Mallory-Weiss Syndrome To Boerhaave Syndrome – A Spectrum

Mallory-Weiss syndrome is characterized by the presence of longitudinal superficial mucosal lacerations/tear occur primarily at the gastroesophageal junction, may extend proximally to involve the distal esophagus or distally to involve the stomach.

Boerhaave syndrome ( spontaneous esophageal rupture ) is rare, though frequently fatal, the event caused by a sudden increase in pressure intraluminal distal esophageal pressure leading to complete transmural tear generally associated with pneumomediastinum and mediastinal collections.

However, sometimes, full-thickness rupture of the esophagus may occur superimposed on prior superficial tears (Mallory-Weiss syndrome) due to further triggering events ( heavy alcohol ingestion) causing forcefully projection of gastric contents to give rise to a complete transmural extension of the tear.

Here is a case of a 40-year-old alcoholic male presenting 3rd time in a period of 6 months with hematemesis, chest pain, tenderness over the thoracic region after heavy alcohol ingestion.

CT lower thorax and abdomen performed on a dual slice CT scanner demonstrates a linearly oriented transmural hypoattenuating tear is noted at GE junction level extends from mucosal surface to a well-contained para esophageal collection. Distal esophagus and GE junction are circumferentially edematous with high and low attenuation intramural areas. No evidence of pneumomediastinum or extraesophageal mediastinal collections.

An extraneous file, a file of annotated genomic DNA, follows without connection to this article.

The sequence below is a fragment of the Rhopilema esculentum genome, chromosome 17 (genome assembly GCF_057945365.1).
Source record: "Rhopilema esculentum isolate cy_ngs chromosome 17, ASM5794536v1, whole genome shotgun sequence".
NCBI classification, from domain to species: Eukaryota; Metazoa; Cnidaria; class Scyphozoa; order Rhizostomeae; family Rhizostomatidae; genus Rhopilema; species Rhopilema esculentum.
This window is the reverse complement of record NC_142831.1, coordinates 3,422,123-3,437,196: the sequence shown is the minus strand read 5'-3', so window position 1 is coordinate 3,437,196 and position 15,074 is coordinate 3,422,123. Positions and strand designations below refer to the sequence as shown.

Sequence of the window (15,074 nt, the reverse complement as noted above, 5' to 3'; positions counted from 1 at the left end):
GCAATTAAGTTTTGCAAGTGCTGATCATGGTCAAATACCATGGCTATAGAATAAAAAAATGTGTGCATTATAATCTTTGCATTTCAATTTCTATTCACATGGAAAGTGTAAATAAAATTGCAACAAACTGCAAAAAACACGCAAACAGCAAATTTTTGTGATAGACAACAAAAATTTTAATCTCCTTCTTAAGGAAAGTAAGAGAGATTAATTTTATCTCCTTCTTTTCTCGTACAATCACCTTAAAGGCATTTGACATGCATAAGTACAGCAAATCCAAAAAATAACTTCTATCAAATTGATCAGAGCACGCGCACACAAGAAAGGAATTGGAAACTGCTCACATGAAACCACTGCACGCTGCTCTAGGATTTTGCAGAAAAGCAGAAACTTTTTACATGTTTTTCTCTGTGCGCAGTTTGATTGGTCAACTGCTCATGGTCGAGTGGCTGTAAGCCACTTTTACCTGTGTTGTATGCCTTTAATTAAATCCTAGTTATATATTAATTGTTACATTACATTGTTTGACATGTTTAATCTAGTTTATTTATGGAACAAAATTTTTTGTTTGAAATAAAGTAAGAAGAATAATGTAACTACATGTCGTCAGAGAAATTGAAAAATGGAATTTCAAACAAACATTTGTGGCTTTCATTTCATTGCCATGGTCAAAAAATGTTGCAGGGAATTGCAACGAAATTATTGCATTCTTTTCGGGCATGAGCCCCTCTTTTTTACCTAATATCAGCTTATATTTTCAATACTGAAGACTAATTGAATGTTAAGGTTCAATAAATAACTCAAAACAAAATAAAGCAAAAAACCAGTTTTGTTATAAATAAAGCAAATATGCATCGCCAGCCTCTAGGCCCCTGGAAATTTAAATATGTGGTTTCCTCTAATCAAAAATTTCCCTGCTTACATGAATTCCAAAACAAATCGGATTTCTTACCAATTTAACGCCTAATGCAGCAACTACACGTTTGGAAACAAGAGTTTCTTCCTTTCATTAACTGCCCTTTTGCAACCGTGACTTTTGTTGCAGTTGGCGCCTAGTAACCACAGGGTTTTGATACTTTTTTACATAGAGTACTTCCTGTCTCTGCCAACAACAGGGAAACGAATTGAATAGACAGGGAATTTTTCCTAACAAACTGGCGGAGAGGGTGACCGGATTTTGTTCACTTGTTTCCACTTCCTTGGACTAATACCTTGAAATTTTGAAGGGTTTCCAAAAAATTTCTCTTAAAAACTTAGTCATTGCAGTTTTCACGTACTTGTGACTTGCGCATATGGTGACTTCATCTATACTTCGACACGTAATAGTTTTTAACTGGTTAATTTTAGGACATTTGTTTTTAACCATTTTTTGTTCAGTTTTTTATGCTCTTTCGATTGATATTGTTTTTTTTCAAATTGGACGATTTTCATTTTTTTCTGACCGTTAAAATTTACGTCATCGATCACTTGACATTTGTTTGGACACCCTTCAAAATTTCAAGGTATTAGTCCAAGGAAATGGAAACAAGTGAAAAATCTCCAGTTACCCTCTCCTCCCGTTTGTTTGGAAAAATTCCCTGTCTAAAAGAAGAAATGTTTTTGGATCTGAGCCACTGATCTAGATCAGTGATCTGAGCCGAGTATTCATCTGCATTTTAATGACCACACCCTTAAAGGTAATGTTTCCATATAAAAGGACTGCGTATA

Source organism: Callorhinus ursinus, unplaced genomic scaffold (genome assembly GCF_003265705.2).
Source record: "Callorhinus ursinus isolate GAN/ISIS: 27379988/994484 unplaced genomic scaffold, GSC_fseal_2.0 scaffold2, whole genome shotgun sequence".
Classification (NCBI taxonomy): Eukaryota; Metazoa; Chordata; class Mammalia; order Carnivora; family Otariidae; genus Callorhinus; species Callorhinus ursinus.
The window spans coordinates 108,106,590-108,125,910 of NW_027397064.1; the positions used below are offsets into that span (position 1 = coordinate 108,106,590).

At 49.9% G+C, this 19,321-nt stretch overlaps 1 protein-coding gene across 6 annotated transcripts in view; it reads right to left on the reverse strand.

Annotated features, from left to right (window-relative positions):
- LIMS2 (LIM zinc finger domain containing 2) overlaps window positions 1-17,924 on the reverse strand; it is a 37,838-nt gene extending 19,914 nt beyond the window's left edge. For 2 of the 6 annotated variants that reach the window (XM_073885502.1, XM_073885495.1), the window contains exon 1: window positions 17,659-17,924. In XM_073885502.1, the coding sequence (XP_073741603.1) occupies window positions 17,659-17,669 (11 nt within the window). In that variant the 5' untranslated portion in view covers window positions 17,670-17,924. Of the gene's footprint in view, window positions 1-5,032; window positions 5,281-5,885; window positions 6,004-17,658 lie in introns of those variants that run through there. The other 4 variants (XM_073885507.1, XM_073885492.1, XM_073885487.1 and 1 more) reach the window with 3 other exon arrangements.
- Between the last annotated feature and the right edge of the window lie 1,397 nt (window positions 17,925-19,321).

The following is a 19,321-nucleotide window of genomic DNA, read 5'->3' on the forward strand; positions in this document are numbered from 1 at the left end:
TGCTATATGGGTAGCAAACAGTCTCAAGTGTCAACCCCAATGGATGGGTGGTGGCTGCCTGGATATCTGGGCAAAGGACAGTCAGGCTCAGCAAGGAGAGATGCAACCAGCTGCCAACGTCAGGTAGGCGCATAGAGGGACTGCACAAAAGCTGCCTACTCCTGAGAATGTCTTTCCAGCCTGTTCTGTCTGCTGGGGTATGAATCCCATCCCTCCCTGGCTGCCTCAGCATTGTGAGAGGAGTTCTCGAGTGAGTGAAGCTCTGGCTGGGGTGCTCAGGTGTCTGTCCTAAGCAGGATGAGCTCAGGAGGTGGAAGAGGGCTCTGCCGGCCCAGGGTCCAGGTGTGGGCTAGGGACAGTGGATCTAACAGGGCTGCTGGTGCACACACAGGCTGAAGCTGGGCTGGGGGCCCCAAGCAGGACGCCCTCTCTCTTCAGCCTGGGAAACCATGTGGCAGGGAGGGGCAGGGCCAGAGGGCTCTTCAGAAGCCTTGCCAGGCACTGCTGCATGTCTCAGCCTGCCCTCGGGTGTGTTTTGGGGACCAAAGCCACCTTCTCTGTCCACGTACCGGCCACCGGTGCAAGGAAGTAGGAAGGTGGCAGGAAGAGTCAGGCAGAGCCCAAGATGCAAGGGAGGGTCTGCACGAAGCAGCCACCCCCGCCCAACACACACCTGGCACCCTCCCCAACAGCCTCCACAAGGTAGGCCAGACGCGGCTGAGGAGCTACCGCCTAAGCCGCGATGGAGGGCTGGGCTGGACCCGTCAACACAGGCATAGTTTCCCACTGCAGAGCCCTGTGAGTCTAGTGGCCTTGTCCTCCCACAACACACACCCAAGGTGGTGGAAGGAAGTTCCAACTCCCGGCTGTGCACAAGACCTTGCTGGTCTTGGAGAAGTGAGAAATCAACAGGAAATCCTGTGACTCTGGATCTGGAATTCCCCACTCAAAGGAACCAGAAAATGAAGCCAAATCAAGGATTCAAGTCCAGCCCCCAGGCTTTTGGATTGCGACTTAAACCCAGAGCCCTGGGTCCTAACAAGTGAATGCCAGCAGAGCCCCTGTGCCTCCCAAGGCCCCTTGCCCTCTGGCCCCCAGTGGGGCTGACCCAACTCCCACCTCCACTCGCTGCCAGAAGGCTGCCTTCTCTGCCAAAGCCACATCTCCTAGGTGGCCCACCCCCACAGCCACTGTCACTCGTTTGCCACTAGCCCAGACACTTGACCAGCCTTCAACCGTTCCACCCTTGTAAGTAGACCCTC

This case was a lesson to us that :

1. distal esophageal tears, may not always constitute a distinct entity ( either Mallory Weiss or Boerhaave syndrome)   and it could be a part of a spectrum of diseases, and

2. A superficial esophageal tear may subsequently evolve into a full-thickness rupture following further triggering events.


Aetiology & risk factors:

It occurs due to repeated projection of gastric contents against the lower esophagus, causing mucosal and submucosal tears with involvement of the venous plexus. Frequently associated with heavy alcohol ingestion. 

Other risk factors include hiatal hernia, hyperemesis gravidarum, and gastroesophageal reflux disease.


A superficial longitudinal laceration at distal esophagus / GE junction without transmural perforation (Mallory-Weiss syndrome). A deep laceration at distal esophagus / GE junction with complete transmural perforation leading to pneumomediastinum and mediastinitis (Boerhaave Syndrome).

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